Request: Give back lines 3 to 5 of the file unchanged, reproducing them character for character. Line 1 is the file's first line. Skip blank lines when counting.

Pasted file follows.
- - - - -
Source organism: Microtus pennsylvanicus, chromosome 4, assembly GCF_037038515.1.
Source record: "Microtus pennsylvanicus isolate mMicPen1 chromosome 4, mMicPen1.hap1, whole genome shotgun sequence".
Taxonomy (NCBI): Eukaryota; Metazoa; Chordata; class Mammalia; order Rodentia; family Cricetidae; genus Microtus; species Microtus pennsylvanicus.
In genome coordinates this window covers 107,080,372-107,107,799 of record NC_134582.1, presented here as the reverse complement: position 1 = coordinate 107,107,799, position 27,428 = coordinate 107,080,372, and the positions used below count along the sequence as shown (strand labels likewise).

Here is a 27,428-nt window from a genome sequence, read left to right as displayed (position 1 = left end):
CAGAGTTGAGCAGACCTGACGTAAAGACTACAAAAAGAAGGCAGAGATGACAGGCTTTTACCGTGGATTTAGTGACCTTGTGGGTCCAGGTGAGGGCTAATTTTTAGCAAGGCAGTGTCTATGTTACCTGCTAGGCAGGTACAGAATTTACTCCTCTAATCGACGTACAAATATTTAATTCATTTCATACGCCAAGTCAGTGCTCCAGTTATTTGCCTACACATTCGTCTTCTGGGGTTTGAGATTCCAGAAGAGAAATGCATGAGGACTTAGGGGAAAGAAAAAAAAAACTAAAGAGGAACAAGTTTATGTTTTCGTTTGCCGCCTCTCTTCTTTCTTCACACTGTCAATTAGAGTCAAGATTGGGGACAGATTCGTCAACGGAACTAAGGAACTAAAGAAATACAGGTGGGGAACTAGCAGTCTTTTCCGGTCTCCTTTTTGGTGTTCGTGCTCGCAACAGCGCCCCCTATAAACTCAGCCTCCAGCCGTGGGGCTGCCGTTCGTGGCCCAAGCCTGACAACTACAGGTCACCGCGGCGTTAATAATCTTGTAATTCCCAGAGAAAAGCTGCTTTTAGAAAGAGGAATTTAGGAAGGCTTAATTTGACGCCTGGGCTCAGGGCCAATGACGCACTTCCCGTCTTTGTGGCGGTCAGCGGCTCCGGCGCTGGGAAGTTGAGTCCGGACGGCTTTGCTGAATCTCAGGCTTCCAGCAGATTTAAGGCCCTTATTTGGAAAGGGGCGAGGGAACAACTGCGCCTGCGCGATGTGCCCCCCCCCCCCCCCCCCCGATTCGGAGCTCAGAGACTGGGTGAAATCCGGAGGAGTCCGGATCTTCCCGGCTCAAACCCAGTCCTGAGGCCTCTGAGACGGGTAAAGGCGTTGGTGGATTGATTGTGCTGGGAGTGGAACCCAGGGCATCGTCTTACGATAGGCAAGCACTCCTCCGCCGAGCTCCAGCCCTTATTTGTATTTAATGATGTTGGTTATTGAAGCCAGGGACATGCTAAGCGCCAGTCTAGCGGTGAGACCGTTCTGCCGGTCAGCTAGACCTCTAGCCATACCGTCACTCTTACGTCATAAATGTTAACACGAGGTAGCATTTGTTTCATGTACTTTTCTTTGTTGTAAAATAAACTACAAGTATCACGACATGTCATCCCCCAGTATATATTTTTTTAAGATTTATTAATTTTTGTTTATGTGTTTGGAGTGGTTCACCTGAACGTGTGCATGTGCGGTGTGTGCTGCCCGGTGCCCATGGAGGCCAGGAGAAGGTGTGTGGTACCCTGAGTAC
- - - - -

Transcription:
Taxonomy (NCBI): Eukaryota; Metazoa; Chordata; class Mammalia; order Rodentia; family Cricetidae; genus Microtus; species Microtus pennsylvanicus.
In genome coordinates this window covers 107,080,372-107,107,799 of record NC_134582.1, presented here as the reverse complement: position 1 = coordinate 107,107,799, position 27,428 = coordinate 107,080,372, and the positions used below count along the sequence as shown (strand labels likewise).

Here is a 27,428-nt window from a genome sequence, read left to right as displayed (position 1 = left end):